Invasive treatment of claudication is indicated for patients unable to adequately ambulate during cardiac rehabilitation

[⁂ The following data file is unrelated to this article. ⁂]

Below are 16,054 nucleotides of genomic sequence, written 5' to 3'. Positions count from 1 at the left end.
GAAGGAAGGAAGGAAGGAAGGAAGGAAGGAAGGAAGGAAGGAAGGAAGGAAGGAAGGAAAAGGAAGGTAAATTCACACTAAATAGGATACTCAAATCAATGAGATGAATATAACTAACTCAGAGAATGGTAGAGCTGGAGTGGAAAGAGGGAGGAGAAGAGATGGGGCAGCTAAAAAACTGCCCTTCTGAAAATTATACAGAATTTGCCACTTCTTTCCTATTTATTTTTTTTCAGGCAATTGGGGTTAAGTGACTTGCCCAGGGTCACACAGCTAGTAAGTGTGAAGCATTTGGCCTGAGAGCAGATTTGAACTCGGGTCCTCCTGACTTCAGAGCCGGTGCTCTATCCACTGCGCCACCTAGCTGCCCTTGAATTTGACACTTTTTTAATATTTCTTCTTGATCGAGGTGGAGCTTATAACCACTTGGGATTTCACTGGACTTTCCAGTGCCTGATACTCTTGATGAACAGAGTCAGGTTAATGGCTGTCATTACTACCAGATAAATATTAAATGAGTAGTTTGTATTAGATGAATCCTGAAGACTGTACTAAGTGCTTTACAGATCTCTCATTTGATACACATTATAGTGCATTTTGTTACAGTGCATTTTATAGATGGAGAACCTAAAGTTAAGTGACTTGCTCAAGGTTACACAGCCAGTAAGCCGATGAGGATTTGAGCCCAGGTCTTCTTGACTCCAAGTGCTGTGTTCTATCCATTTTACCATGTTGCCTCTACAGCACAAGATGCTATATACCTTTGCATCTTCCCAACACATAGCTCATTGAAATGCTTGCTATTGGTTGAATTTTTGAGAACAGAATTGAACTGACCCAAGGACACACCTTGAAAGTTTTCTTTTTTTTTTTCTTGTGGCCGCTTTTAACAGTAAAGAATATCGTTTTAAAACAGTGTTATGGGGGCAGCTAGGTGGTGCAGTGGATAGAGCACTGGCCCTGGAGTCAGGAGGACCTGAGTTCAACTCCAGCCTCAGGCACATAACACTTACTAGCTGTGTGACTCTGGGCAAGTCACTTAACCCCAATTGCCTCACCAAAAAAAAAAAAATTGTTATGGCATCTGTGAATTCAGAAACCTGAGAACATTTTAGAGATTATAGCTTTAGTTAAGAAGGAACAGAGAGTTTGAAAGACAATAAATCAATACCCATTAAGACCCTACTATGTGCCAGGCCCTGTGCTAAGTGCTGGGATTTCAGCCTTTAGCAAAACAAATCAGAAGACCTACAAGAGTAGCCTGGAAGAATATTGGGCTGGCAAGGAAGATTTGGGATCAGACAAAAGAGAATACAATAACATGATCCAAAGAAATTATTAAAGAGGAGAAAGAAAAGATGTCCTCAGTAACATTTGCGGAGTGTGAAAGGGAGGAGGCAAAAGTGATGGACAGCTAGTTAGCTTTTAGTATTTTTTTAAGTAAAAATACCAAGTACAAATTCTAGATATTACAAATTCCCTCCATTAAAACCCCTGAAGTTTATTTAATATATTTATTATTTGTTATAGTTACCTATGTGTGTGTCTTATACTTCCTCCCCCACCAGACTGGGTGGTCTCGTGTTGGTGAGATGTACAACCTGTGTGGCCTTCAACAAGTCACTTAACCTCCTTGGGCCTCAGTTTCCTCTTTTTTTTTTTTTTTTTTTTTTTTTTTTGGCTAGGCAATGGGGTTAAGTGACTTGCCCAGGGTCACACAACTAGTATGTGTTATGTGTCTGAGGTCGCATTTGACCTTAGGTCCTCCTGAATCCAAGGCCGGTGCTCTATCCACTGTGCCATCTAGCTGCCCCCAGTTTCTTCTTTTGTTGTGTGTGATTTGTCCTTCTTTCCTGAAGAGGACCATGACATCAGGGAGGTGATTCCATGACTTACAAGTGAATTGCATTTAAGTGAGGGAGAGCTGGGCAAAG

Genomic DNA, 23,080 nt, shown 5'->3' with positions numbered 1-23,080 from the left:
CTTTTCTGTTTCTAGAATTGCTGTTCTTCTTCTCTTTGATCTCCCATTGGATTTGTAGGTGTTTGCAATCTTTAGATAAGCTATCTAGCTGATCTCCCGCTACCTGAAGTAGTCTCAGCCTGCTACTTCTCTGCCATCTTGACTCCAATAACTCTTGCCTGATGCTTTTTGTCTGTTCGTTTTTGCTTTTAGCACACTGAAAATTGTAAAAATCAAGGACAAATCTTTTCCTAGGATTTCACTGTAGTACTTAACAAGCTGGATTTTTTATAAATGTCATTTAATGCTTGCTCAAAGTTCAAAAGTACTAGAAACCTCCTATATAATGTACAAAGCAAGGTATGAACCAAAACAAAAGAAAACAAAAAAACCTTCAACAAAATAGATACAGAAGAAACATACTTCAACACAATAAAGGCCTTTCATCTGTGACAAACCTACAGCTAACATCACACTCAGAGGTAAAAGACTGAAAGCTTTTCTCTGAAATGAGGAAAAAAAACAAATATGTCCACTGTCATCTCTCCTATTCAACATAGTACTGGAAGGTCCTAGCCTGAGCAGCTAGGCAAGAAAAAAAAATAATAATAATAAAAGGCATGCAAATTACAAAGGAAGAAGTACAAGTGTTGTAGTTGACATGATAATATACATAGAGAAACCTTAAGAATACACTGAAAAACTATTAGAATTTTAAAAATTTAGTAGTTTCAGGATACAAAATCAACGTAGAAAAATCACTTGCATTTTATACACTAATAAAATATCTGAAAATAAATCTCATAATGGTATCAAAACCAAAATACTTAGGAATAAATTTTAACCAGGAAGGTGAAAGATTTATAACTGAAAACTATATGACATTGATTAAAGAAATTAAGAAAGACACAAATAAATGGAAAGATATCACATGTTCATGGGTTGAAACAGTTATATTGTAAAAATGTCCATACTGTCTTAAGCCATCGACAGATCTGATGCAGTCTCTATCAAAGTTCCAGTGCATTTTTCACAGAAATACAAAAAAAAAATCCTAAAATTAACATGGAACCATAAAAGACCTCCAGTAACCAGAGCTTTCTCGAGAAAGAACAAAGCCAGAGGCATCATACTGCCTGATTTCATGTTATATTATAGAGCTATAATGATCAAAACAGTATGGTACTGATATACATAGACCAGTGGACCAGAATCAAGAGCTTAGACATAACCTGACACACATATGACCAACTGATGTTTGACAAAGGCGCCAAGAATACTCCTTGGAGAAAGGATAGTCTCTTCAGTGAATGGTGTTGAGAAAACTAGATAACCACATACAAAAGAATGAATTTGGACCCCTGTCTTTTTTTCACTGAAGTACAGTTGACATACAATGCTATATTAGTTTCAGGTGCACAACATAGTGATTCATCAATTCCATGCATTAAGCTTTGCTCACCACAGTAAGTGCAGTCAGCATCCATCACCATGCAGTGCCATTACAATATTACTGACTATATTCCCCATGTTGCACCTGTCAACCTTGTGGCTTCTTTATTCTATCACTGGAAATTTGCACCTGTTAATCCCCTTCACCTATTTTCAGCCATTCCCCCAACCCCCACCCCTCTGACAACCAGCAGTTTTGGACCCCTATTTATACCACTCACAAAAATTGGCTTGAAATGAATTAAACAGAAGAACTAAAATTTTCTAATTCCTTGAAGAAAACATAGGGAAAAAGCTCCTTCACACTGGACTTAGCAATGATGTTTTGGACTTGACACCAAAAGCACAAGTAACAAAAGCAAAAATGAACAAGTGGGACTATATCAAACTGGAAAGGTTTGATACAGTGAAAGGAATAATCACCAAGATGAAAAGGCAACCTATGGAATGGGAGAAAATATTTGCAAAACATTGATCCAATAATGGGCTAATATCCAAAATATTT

Background: Cardiac rehabilitation (CR) is of proven benefit for patients with coronary artery disease. Patients who successfully complete CR have a statistically significant reduction in the risk of fatal myocardial infarction (MI) and all-cause mortality. Peripheral arterial disease (PAD) is common in patients with coronary artery disease. Objectives: We investigated whether PAD prevents the successful completion of CR and cardiac risk reduction and whether invasive treatment of claudicant patients who cannot walk sufficiently to successfully complete CR is indicated. Methods: The records of 230 consecutive CR patients were reviewed for attendance, target heart rate, and Walking Impairment Questionnaire (WIQ) values to compare PAD among successes and failures. Failure of CR was defined as inability to walk sufficiently to achieve target heart rate. Markov decision analysis using published data for endovascular and open intervention for claudication was used to compare outcomes of treatment strategies in which PAD is untreated (current standard), PAD is treated only if it interfered with CR, and treatment of PAD in all patients before initiating CR. Results: Of 230 patients, 126 had complete records for analysis. Ankle-brachial indices (ABIs) were documented for 39 patients. Overall, 40% of patients failed CR. Failure was significantly more common in patients with claudication (76%) than in those without (26%; odds ratio [OR], 8.9; 95% confidence interval [CI], 3.7-21.7; P < .001). The presence of PAD, determined by the WIQ walking distance score, was significantly higher in the failure group (34%) vs the success group (17%; OR, 2.5; 95% CI, 1.1-6.0; P = .03). The presence of PAD, determined by ABI, was higher in the failure group (39%) vs the success group (14%; OR, 3.8; 95% CI, 0.8-17.9; P = .08). Logistic regression analysis when CR failure was adjusted for age and gender was significantly associated with presence of PAD based on WIQ walking distance score (OR, 2.8; 95% CI 1.1-7.1; P = .03). A strategy of invasive therapy only if PAD interfered with the successful completion of CR would save an additional 54 lives per 10,000 patients compared with no intervention. Conclusions: PAD is a significant cause of CR failure, preventing patients from successfully completing the program and achieving a reduction in risk of fatal cardiac events. Invasive treatment of PAD in patients who fail CR is indicated, with an expected lifesaving outcome.